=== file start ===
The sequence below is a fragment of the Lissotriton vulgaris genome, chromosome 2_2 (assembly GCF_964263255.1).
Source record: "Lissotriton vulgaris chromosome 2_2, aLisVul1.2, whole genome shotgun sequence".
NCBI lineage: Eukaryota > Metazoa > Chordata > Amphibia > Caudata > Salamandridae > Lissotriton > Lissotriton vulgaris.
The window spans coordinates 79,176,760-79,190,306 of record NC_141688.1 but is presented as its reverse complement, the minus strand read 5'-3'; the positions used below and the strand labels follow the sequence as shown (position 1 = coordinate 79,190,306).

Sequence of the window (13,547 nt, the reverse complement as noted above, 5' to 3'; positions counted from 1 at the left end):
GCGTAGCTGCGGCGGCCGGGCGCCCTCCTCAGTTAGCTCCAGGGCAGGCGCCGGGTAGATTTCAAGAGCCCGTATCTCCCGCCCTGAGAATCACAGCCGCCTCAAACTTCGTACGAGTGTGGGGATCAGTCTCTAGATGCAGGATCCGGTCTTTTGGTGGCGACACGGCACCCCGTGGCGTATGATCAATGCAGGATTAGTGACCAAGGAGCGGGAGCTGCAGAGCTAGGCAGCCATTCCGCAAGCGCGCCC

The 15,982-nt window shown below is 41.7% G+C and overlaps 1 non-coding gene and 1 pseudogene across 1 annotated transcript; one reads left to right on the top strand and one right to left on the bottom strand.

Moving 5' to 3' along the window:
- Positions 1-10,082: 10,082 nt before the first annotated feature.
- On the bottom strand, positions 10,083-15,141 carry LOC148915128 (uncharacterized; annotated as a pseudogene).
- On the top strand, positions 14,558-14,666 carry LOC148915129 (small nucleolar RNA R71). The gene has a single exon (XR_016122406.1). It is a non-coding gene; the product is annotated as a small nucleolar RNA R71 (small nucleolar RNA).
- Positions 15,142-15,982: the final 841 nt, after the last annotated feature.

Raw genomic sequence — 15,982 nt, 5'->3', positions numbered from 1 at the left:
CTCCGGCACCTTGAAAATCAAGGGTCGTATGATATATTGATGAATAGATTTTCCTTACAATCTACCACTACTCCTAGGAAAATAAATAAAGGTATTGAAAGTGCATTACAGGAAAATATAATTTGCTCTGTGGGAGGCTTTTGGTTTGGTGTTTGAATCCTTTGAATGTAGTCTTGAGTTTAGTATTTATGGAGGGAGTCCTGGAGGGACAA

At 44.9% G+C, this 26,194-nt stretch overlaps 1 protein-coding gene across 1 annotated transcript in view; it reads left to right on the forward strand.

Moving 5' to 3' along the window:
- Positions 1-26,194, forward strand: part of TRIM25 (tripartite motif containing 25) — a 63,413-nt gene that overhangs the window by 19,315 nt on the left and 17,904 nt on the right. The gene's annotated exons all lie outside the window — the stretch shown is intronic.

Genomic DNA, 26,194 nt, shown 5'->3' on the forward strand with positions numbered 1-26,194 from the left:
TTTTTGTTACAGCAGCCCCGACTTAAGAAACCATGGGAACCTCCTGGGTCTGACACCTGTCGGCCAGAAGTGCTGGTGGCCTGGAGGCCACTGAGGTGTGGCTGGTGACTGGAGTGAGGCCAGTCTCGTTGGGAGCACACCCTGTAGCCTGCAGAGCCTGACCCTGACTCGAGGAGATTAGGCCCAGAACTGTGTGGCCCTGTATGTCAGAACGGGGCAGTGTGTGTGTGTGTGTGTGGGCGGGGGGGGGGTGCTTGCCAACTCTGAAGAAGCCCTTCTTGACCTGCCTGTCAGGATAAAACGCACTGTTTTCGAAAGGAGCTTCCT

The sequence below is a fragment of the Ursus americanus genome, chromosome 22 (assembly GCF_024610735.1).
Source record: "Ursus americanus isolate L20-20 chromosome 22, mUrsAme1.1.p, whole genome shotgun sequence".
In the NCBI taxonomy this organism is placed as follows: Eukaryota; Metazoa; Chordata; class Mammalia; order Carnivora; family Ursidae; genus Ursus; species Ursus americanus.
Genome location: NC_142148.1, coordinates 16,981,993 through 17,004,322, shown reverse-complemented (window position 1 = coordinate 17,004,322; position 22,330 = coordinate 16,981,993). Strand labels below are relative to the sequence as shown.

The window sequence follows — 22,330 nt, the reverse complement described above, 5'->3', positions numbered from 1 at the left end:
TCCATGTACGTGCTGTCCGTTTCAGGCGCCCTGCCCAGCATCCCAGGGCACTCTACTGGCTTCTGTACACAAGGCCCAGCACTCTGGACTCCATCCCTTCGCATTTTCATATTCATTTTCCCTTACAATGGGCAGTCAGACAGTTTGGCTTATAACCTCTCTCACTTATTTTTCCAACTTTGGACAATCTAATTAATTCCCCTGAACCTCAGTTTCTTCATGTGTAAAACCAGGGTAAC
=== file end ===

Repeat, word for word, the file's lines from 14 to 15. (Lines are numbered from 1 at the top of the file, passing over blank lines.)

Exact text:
CTCCGGCACCTTGAAAATCAAGGGTCGTATGATATATTGATGAATAGATTTTCCTTACAATCTACCACTACTCCTAGGAAAATAAATAAAGGTATTGAAAGTGCATTACAGGAAAATATAATTTGCTCTGTGGGAGGCTTTTGGTTTGGTGTTTGAATCCTTTGAATGTAGTCTTGAGTTTAGTATTTATGGAGGGAGTCCTGGAGGGACAA

At 44.9% G+C, this 26,194-nt stretch overlaps 1 protein-coding gene across 1 annotated transcript in view; it reads left to right on the forward strand.